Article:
johndearle at cox.net
johndearle at cox.net
Tue Feb 9 08:39:53 EST 2010
Monadic operators are atomic in that they form an atom. Binary operators do not. Perhaps I should have used the word unary instead of monadic, hmm. It is best sometimes to never turn back. What is done is done! There is an ambiguity. One is a partial order whereas the other is a total order. Despite the apparent clarity the question is are there mitigating factors?
I do not wish to reveal all the mysteries of the universe in one sitting (in other words I have no intention of discussing the precise mechanisms involved), but having multiple uses for a symbol complicates the grammar. Hyphen is badly overloaded. The rules as they are may serve to discourage certain patterns. OK, I'll spell it out. Ambiguity is not a one way street. In the usual course of the compiler, something might be unambiguous (with respect to the compiler). The compiler exhibits what I shall call direction bias. This is why it appears in a sense to be unambiguous. We usually explain this away by saying that though it is unambiguous, it is unclear. This is merely informal speech that results from a lack of understanding of the nature of the problem.
On occasion despite the direction bias of the machine in real world problems we often encounter this ambiguity that occurs in the opposite direction. Typically, we merely dismiss the ambiguity as not even being a legitimate expression of ambiguity once we realize that in the conventional direction it is unambiguous. We will conclude that we were confused when in fact we were not. Our confusion is our conclusion that we were confused.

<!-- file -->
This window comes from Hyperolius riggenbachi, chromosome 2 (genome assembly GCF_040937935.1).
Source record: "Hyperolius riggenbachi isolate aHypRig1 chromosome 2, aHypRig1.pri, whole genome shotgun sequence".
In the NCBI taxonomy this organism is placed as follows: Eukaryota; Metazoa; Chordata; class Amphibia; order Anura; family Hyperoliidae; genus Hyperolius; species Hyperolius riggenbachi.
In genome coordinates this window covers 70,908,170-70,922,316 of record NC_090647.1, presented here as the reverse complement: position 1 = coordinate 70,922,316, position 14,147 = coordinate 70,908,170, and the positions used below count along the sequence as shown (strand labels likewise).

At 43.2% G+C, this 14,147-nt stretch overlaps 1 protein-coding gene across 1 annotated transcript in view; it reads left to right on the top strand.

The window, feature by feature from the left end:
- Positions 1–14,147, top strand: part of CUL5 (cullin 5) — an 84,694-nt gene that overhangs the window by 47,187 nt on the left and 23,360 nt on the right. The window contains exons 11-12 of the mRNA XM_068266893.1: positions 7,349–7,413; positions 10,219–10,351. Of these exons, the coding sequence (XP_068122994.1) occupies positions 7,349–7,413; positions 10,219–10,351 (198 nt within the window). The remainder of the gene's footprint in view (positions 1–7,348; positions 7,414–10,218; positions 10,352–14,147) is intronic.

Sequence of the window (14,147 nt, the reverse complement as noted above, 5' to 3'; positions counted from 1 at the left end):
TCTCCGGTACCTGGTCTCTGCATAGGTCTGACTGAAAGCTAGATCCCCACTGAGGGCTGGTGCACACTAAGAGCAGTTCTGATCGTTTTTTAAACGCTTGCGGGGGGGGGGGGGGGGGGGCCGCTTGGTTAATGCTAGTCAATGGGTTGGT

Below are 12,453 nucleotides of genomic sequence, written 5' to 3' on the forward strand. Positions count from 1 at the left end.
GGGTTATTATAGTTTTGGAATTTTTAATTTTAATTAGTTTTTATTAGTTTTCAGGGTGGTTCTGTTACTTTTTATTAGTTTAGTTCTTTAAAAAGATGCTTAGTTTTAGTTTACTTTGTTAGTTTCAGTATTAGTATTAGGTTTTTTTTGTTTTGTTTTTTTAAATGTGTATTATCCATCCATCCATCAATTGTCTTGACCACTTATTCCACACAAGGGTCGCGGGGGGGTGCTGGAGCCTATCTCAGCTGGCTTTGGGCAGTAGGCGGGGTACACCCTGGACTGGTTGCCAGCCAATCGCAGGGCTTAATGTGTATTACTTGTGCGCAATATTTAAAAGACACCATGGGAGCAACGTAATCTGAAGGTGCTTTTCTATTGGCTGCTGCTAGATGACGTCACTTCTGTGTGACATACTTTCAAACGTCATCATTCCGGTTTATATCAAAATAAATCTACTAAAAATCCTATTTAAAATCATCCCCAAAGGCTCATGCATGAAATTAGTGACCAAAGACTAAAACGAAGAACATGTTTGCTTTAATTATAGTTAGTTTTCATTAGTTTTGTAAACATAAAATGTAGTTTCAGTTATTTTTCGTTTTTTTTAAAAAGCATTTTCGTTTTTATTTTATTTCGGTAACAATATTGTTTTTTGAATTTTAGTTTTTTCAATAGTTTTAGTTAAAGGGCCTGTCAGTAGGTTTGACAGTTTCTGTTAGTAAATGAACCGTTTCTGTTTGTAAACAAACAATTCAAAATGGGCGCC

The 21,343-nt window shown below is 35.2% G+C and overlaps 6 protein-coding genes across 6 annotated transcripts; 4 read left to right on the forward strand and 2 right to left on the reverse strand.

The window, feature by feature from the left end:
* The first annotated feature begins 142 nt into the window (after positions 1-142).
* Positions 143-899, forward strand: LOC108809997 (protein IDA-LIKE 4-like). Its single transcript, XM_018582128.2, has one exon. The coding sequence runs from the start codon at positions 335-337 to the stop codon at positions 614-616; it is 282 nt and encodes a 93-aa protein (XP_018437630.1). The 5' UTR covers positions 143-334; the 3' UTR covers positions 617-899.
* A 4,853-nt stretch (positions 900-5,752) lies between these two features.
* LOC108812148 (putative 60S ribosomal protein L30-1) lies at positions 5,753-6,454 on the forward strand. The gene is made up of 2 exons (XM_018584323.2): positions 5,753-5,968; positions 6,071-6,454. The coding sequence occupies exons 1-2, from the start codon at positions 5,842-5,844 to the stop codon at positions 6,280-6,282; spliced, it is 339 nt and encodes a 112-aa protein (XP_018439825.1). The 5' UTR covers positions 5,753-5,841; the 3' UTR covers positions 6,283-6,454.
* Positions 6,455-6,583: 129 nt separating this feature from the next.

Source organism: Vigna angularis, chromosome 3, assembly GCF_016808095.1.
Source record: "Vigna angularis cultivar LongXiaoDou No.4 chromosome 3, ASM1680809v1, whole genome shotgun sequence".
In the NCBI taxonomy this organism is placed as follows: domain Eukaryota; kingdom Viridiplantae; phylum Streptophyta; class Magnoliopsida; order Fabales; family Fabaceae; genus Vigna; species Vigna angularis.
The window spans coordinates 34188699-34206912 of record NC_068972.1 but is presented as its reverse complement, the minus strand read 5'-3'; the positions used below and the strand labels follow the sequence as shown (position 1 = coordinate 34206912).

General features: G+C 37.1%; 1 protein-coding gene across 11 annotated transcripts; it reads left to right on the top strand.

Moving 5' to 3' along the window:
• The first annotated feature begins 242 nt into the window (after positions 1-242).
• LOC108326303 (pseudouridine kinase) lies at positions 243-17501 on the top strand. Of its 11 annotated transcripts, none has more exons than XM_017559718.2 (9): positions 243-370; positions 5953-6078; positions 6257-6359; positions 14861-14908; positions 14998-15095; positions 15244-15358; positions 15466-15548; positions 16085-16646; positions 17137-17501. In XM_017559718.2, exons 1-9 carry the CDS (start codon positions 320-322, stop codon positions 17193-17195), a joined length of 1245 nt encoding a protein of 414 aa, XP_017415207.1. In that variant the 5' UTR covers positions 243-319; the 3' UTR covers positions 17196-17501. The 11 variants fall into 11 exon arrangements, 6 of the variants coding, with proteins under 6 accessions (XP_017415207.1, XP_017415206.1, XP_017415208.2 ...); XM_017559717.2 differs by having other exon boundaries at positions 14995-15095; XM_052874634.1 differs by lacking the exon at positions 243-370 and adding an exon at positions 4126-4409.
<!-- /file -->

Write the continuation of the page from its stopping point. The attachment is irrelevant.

So in a sense it is unambiguous and in another it is ambiguous in a manner that is context sensitive. For example, if you are trying to extend the grammar of the language you may have to account for the various ways in which hyphens are used. In other words you have to account for the ambiguities. This has been an area of research for me. As a practical matter it is often possible to account for them if you grok the language and how it was implemented, and have nothing better to do with your time than to work out all the possible implications of a proposed change to the language which is what all of you are doing. Since this sort of thing only crops up on occasion we dismiss it as unreal.
You/we could use tilde for minus sign much like Standard ML does. It was a brilliant stroke and it isn't heresy. It is conceivable that an alternative albeit inferior approach to achieve a similar outcome was taken that everyone is now stuck with, but there is more to the story.
Someone gave an example involving modular arithmetic. If negation were meaningless with respect to an operation that operation could be regarded as more atomic as in more primitive than negation. You essentially skip over the expression concluding that it can't apply because it cannot meaningfully apply. Negation is meaningful (though not wholly meaningful) with respect to modular arithmetic and so there is no reason for it to be regarded as more primitive than additive inverse "negation". There are no type distinctions. An integer is an integer is an integer though I could see how someone might think of modular arithmetic as the arithmetic of the finite and therefore smaller and something that fits inside of the infinite. The type of the result of modular arithmetic is not a pure integer. It has a more restrictive type even though the distinction is easily overlooked. The domain and codomain does not form the Cartesian product of integers. It is bounded by the modulus, thus a dependent type.
Can the degree to which a type is broad or narrow be used to signify the default order of evaluation, known as precedence? There is reason to believe so. Since one type is more restrictive than another on occasion the operation will be meaningful and on others meaningless. By way of analogy (and efficiency) more restrictive types should be evaluated first and therefore have a higher precedence compared to their less restrictive counterparts even if the type distinctions are invisible to the compiler.
It needs to be appreciated that the Haskell language was created by type theorists who were not necessarily concerned with how they do it in C.
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